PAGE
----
Numerous academic studies highlight the significant differences in the ways that young people access, use and engage with the Internet and the implications it has in their lives. Trying to address such inequalities is complex, and the outcomes of digital inclusion schemes are rarely uniformly positive or transformative for the people involved. Therefore the hope of such schemes that if sufficiently empowered, incentivised and aspirational, the disadvantaged can use access to technology to transform or transcend what Bourdieu [1992. The logic of practice. Studies in philosophy and education. Cambridge: Polity Press; New Ed edition] calls their ‘class of conditions’ (p. 53) is largely misplaced. This gap between expectation and reality demands theoretical attention. Focusing on a two-year digital inclusion scheme for 30 teenagers and their families in one area of England, this qualitative study analyses why, despite the good intentions of the scheme’s stakeholders, it fell short of its ambitions. Instead, our theoretical analysis explains how the neoliberalist systems of governance that are increasingly shaping the cultures and behaviours of our Internet service providers and schools cannot solve the problems they create.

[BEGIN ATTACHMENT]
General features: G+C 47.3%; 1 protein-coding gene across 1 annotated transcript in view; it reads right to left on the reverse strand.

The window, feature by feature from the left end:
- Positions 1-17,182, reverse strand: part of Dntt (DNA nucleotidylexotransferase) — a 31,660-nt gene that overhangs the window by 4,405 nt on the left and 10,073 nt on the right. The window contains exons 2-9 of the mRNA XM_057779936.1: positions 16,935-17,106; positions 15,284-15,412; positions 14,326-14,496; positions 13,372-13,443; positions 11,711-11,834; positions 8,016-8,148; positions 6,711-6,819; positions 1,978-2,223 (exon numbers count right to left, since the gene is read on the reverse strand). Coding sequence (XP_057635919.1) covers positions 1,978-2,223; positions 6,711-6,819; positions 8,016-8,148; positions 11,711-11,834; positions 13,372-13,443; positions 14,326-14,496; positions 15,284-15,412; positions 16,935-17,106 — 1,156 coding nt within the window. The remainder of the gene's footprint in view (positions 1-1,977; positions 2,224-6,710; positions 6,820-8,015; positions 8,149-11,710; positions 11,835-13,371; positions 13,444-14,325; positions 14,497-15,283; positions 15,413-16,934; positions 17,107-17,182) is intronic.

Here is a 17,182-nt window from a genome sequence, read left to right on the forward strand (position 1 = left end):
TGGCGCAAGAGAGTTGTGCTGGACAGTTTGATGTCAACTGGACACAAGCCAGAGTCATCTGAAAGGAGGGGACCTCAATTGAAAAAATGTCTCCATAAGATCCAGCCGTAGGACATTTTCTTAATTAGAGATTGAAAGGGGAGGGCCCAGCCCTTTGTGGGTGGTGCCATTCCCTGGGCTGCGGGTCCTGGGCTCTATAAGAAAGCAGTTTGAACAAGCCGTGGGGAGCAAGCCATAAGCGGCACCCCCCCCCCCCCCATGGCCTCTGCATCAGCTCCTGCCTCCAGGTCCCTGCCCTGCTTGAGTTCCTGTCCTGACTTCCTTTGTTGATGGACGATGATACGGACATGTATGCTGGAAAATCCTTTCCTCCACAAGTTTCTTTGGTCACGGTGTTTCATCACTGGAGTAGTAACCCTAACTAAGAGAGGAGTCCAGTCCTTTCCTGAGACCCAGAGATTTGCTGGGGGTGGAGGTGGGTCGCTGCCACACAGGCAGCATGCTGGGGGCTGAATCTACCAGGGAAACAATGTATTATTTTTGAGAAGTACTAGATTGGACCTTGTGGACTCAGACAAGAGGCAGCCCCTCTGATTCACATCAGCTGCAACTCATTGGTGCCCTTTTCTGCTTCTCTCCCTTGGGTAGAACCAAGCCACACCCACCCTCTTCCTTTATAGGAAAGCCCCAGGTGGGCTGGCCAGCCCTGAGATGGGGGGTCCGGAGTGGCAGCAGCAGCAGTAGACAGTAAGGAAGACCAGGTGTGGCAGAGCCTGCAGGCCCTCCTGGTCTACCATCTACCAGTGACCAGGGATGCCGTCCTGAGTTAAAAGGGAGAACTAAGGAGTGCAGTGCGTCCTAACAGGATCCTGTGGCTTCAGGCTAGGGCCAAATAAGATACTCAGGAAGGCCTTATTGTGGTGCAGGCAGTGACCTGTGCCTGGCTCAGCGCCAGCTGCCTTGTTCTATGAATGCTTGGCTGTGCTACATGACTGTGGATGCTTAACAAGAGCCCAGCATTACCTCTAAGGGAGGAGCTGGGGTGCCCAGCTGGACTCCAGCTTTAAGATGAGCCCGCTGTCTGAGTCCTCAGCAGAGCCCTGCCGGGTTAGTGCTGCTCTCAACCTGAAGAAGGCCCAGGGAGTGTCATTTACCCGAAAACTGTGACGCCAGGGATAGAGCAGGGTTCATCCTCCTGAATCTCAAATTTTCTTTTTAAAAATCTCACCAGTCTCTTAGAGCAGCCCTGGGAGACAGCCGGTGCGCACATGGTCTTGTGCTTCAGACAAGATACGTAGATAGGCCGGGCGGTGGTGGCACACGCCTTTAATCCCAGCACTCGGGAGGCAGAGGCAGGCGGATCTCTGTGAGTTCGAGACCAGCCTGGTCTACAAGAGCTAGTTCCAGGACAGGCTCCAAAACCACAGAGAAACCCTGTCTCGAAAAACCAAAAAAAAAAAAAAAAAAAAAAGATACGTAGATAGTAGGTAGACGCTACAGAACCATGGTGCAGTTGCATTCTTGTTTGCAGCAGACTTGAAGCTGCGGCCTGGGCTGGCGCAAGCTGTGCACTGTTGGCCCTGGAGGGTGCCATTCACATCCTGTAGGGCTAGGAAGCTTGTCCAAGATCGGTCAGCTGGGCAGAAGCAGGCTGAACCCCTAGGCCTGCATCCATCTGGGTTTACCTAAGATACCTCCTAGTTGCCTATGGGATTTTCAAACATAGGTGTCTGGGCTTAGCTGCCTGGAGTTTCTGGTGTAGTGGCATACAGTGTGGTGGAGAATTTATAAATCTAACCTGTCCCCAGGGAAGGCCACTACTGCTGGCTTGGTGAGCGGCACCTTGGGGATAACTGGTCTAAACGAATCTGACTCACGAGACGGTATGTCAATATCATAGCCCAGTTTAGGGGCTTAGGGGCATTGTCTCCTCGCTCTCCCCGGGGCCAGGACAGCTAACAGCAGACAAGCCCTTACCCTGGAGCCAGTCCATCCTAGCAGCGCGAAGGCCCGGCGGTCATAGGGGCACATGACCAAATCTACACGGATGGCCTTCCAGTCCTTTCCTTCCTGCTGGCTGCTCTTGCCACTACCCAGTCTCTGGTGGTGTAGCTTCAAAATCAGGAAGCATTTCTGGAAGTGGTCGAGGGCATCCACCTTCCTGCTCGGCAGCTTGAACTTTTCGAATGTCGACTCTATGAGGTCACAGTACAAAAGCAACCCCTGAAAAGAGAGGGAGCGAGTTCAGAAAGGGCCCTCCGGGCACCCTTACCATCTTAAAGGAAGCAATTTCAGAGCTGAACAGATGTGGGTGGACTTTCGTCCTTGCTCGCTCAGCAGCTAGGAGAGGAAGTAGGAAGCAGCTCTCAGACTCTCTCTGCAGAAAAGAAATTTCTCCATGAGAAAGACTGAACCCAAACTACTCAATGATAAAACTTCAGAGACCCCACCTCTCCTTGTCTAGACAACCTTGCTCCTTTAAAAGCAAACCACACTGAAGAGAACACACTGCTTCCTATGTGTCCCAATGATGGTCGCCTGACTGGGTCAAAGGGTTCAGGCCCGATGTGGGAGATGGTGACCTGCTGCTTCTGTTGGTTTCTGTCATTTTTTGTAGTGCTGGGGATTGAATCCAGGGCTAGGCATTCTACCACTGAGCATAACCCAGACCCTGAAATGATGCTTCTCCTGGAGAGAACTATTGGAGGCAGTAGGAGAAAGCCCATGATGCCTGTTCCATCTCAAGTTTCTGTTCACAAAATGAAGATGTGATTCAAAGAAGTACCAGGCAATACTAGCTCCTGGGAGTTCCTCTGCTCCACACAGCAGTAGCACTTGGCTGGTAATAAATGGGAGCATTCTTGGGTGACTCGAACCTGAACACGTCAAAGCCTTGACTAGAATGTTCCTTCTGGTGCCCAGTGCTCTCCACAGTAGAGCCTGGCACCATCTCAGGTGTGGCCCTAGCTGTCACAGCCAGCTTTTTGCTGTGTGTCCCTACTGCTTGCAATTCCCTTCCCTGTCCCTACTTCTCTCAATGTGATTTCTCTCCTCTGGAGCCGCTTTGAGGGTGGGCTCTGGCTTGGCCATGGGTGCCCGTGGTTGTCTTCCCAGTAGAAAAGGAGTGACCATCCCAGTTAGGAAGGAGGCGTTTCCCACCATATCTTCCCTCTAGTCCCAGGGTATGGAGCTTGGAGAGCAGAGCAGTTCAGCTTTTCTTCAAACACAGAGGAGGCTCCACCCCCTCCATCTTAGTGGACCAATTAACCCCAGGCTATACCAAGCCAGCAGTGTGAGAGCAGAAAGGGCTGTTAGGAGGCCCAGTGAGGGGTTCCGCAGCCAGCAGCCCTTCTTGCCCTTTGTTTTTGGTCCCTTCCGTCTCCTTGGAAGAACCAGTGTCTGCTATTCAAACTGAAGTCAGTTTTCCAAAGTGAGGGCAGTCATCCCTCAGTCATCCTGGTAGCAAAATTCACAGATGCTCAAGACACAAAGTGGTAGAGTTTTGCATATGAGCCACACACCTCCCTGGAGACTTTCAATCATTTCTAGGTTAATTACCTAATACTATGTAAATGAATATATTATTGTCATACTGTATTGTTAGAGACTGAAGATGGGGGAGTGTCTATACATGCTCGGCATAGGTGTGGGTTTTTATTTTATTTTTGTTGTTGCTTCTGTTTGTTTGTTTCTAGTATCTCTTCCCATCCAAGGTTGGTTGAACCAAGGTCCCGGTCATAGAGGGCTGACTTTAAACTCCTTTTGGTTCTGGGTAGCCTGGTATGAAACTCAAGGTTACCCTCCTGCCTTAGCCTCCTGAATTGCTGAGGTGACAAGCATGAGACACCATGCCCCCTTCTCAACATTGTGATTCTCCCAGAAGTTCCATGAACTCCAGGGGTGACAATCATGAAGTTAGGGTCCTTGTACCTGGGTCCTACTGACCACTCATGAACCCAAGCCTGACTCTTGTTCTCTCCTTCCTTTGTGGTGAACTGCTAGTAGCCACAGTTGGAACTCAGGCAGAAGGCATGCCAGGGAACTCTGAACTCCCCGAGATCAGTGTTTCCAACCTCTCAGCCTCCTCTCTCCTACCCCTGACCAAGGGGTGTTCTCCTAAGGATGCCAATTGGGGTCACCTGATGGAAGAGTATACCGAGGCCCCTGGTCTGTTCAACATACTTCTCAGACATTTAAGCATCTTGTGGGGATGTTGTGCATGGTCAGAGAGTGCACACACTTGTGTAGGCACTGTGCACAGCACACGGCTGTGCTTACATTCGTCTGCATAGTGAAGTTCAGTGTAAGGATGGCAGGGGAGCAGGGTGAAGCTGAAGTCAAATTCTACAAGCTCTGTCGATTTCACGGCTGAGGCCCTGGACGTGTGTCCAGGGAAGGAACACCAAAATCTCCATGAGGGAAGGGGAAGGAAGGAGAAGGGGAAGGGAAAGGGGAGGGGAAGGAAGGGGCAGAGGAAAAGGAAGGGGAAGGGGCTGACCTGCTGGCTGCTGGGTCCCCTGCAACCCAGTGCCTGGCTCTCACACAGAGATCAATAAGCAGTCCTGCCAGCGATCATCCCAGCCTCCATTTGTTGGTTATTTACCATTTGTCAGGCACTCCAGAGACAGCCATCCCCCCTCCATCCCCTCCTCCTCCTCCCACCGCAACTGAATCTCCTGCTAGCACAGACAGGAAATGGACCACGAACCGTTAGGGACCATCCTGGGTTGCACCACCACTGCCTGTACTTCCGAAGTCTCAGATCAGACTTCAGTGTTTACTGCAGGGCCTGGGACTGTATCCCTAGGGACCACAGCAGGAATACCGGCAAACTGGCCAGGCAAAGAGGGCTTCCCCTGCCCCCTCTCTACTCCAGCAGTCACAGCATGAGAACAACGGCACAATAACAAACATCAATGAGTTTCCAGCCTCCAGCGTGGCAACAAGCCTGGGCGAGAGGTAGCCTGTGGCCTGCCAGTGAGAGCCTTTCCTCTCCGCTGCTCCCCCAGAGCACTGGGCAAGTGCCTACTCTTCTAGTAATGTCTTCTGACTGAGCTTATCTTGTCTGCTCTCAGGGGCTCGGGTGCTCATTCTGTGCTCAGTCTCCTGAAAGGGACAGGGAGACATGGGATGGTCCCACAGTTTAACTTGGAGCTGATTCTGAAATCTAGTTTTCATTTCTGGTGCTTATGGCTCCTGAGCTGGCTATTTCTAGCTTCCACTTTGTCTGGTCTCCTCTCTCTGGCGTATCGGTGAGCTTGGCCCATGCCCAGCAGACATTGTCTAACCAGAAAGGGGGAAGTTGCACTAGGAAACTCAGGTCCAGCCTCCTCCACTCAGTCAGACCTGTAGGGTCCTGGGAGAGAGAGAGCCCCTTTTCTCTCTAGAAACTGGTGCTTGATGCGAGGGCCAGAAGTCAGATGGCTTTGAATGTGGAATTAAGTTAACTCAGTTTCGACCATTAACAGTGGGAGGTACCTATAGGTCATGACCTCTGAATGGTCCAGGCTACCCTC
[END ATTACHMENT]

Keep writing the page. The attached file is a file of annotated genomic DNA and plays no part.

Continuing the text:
- digital inequality
- digital inclusion